Juliana Taiwo-Obalonye, Abuja
The Nigerians in the Diaspora Commission (NIDCOM) has said the exit of the United Kingdom from the European Union (an economic and political union involving 28 European countries, which allows free trade, movement, between member countries without any checks or extra charges) is an opportunity for Nigeria to harness human capital for her development.
Brexit was the result of a referendum held in June 2016, when 17.4 million British subjects opted to leave the Union. This gave the Leave side 52%, compared with 48% who voted to Remain.
NIDCOM’s position was part of the communique reached at the end of the inaugural Summit of State Focal Point Officers on Diaspora Affairs with the theme “Leveraging Diaspora Resources for National Development.”
The summit resolved that “Brexit presents a very massive opportunity to harness our massive human capital investment in the United Kingdom. Nigeria must key into this by sending trade delegations to Britain to bring her investments in human capital home.”
The summit was put together by NIDCOM in collaboration with the International Organisation for Migration (IOM), the International Center for Migration Policy Development (ICMPD) and the European Union as well as other significant stakeholders.
NIDCOM Chair/CEO Abike Dabiri-Erewa at the opening of the summit said that the summit was to recognise the state diaspora focal point officers to synergise with NIDCOM in order to increase Diasporan interest and engagement for sustainable development.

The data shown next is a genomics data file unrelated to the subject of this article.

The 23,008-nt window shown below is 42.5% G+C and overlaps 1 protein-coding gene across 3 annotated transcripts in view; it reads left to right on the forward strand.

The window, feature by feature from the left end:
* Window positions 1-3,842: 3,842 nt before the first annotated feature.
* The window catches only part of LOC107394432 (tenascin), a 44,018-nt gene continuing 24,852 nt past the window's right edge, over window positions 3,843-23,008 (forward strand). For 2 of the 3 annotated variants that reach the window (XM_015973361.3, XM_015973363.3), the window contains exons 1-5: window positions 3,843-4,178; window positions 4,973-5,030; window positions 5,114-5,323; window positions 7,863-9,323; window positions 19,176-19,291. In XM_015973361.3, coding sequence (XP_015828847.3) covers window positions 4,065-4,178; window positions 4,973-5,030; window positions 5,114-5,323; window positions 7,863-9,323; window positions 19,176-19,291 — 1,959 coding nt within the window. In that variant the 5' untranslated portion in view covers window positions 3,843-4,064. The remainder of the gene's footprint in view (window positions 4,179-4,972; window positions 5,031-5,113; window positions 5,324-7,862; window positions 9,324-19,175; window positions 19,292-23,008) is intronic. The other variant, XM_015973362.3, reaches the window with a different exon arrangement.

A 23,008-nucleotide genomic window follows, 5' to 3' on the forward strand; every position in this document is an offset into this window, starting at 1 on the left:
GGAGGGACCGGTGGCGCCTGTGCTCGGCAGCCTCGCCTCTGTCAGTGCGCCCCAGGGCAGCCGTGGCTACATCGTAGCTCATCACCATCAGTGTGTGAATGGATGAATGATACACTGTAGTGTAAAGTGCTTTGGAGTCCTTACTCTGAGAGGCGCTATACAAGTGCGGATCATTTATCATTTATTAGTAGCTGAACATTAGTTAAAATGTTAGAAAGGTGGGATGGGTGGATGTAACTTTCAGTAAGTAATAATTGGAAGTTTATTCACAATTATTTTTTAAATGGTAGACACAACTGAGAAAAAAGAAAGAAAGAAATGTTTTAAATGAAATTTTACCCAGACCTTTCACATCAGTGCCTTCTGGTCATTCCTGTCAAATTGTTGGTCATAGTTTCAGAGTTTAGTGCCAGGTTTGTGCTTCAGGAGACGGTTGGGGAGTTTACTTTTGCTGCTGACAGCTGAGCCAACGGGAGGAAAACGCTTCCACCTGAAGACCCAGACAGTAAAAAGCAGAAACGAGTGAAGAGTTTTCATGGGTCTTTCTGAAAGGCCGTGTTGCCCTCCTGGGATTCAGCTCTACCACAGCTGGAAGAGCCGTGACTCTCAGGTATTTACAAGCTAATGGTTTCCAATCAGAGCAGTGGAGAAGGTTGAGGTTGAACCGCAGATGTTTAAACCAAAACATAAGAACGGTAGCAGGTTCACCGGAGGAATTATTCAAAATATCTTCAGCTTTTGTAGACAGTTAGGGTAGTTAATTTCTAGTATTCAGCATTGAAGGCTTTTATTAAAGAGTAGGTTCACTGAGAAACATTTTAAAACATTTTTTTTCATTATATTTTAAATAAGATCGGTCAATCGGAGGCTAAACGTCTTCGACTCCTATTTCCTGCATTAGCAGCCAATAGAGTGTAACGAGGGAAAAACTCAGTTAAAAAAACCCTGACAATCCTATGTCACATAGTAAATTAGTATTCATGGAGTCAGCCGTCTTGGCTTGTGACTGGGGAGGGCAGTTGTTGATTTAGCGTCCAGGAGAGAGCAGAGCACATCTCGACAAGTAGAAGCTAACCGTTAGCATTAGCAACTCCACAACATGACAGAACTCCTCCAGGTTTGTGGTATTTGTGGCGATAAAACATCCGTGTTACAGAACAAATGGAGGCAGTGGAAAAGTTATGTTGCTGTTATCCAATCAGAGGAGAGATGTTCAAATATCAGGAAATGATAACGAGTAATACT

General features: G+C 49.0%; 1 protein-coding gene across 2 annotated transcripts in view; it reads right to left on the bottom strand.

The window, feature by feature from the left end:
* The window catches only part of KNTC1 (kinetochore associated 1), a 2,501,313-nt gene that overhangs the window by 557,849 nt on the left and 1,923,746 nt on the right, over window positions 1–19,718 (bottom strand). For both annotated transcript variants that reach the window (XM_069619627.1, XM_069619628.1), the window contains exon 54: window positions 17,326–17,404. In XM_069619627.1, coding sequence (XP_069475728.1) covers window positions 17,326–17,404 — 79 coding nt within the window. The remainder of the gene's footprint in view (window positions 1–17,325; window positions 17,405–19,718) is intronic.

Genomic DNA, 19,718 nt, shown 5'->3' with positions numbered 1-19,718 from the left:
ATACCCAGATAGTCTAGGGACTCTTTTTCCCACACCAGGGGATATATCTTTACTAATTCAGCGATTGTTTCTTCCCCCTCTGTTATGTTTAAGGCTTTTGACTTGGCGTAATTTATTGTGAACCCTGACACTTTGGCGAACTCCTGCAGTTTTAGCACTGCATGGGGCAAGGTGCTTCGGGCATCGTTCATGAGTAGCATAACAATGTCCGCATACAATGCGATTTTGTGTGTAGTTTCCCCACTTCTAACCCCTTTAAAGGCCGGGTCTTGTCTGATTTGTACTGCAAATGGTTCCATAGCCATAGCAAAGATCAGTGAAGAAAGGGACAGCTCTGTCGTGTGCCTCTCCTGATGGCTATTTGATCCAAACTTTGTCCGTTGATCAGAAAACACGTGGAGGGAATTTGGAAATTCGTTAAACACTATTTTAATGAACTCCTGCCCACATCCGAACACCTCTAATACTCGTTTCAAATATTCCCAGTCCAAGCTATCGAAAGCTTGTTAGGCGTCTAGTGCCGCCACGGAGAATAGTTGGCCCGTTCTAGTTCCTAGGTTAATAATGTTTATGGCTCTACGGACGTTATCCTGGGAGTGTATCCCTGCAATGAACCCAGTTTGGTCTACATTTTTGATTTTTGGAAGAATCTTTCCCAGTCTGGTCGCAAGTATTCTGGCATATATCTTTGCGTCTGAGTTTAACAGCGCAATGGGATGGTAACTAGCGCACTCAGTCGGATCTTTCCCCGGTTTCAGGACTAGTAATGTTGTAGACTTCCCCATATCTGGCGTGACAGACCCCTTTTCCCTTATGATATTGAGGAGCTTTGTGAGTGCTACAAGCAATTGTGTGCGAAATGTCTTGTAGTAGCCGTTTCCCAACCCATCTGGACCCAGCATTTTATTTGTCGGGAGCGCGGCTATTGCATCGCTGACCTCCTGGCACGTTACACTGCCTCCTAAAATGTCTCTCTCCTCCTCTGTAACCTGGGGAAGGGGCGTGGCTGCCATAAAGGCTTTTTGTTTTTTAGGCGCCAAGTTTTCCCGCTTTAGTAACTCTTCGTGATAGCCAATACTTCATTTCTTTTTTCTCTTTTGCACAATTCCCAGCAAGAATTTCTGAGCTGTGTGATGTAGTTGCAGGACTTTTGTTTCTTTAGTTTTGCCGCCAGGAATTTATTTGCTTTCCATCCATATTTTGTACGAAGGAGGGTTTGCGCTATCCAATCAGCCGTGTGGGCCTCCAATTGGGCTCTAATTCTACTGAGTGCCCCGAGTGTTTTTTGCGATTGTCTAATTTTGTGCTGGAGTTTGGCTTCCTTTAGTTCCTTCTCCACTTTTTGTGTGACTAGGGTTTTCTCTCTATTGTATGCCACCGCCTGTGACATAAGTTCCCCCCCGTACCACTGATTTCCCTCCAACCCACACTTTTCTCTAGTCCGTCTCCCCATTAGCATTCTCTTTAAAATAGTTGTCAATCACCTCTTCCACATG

She had also urged all states in the country to toe the line of the Federal Government which is working on a central database for Nigerians in the Diaspora to interface with Nigerians abroad.
The NIDCOM chair also tasked the State Diaspora Focal Point officers to ensure that they deliver on their mandates, saying “if Nigeria is to succeed in harnessing her rich, vital and critical resources of the Diaspora for nation-building, the states are the engine room.”
According to her, “it is also right to say that the states are the major stakeholders in terms of execution and benefits.”
In a keynote address, Abia State Governor Okezie Ikpeazu highlighted the various interventions of Abians in the Diaspora in the critical areas of trade, health, capacity building and education.
He said the early recognition of the benefits of collaborating with Abia indigenes in the Diaspora had resulted in the training of 3,000 primary school teachers leading to improved education, quality health service delivery, 3,000 youths trained in skills of their choices among others.
The summit also resolved that “NIDCOM should think of a Diaspora village where we can have medical missions agenda, amongst other things.”
The Inaugural summit was attended by 14 State Focal Point officers from all over the country. Others were stakeholders, civil society organisations, the private sector and the media.